Flying home from Orlando last week, CT and I sat next to an older woman. I'm guessing this woman was probably in her mid-70's, and looked like she would have been a school teacher in her younger years. I don't know why I thought that - she just looked like a school teacher; silver-gray hair pulled up, no make-up, sensible shoes, a cardigan sweater, and glasses. She was traveling by herself, and mentioned to CT that she had recently moved to Orlando, and was heading back to the Chicago area for a visit.
After take-off, our seat-mate took out a large envelop that contained a stack of what appeared to be a variety of letters that she received (envelopes and all). Probably 20 or more in total. She carefully took out one letter at a time, and re-read the note that was sent to her. Then, she proceeded to take out a stack of copies that appears to be her pre-typed reply letters. I was impressed to see that she even printed her typed letters back-to-back, so as to save paper. Quite the environmentally friendly thing to do. I tried not to read her letters (for fear of getting caught "cheating" - like when you were in school) and I did not want to be reprimanded by our seat-mate/school teacher.
So, as I quickly glanced over, I saw that she began each letter with, "Dear ________ :", and then she filled in the blank with the recipient's name. What was even more interesting was that she then continued to handwrite the remaining part of the letter, and not just one-line endings. She proceeded to write paragraphs and paragraphs for each letter. Then she carefully and meticulously folded the letters, addressed and stuffed the envelop, and very carefully sealed the envelop with a quick lick. Her movements were very gentle yet with purpose -- very efficient.
I thought how peculiar this was -- this elderly school teacher with half typed and half handwritten letters. (I know some elderly folks who do not even own a computer, and those that do own one, well, let's just say that powering up the computer can be a challenge. I am sure, too, that there are some elderly folks who can run circles around me and my computer skills.) Anyway, I wondered why she choose to send her replies in a combination format, and then via Snail Mail. And then I got to thinking about the handwriting on those letters.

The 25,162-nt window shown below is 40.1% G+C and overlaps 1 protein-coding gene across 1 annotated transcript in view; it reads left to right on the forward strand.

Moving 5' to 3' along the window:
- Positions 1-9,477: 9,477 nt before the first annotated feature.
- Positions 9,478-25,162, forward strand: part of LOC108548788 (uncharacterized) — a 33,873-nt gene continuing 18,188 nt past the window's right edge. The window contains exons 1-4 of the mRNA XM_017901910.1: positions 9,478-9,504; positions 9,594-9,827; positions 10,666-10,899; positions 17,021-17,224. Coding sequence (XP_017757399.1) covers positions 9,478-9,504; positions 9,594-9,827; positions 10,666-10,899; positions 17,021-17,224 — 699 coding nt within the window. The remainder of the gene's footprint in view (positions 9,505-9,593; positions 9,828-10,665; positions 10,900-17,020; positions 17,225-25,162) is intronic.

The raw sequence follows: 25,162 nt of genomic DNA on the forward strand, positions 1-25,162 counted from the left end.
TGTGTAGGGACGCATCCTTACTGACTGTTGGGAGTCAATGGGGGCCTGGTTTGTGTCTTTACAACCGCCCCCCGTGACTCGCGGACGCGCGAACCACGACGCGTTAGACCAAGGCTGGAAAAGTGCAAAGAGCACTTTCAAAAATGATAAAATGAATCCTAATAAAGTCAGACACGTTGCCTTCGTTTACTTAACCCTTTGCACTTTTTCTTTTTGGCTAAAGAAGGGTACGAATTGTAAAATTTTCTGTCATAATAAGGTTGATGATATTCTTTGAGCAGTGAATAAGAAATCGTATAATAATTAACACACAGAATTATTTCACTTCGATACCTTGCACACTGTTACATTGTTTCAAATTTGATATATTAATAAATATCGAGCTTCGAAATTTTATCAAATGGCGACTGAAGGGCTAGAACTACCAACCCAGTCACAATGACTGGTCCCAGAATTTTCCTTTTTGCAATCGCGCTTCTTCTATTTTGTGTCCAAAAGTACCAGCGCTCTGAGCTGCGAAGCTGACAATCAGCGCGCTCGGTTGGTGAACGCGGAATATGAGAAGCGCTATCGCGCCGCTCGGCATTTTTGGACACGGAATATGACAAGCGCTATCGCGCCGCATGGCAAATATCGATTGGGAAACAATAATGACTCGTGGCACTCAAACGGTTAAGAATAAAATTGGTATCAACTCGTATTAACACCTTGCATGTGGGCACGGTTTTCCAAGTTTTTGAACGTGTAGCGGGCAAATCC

A handwritten letter is truly a thing of the past. I honestly don't remember the last time I wrote or received a handwritten letter (birthday cards sent in the mail don't count!) Today, messages I receive are in email, instant message, or text format, and I easily discard them with a quick click of the "delete" key. Yet when I think about notes or recipes in my grandmother's handwriting, it just makes me smile. And I can still visualize my dad's handwriting -- his signature, notes that he might leave on the counter top for my mom or us kids, or even notes of phone numbers that he would write on the wall in the laundry room (right next to the phone). How I wish I would have kept more things with their handwriting, now that they are both gone.
I wonder how our seat-mate/school teacher felt about the handwritten letters. And I wonder if the recipients of her letters would keep them and treasure them long after she is gone. Maybe she would just shrug and say that her combination typed/written letters were strictly for convenience sake. Or maybe our seat-mate/school teacher was somewhere in the middle - holding on the something of the past, recognizing the importance of handwritten notes, yet incorporating today's ways and conveniences. In this case, I think holding on to the past is a good thing.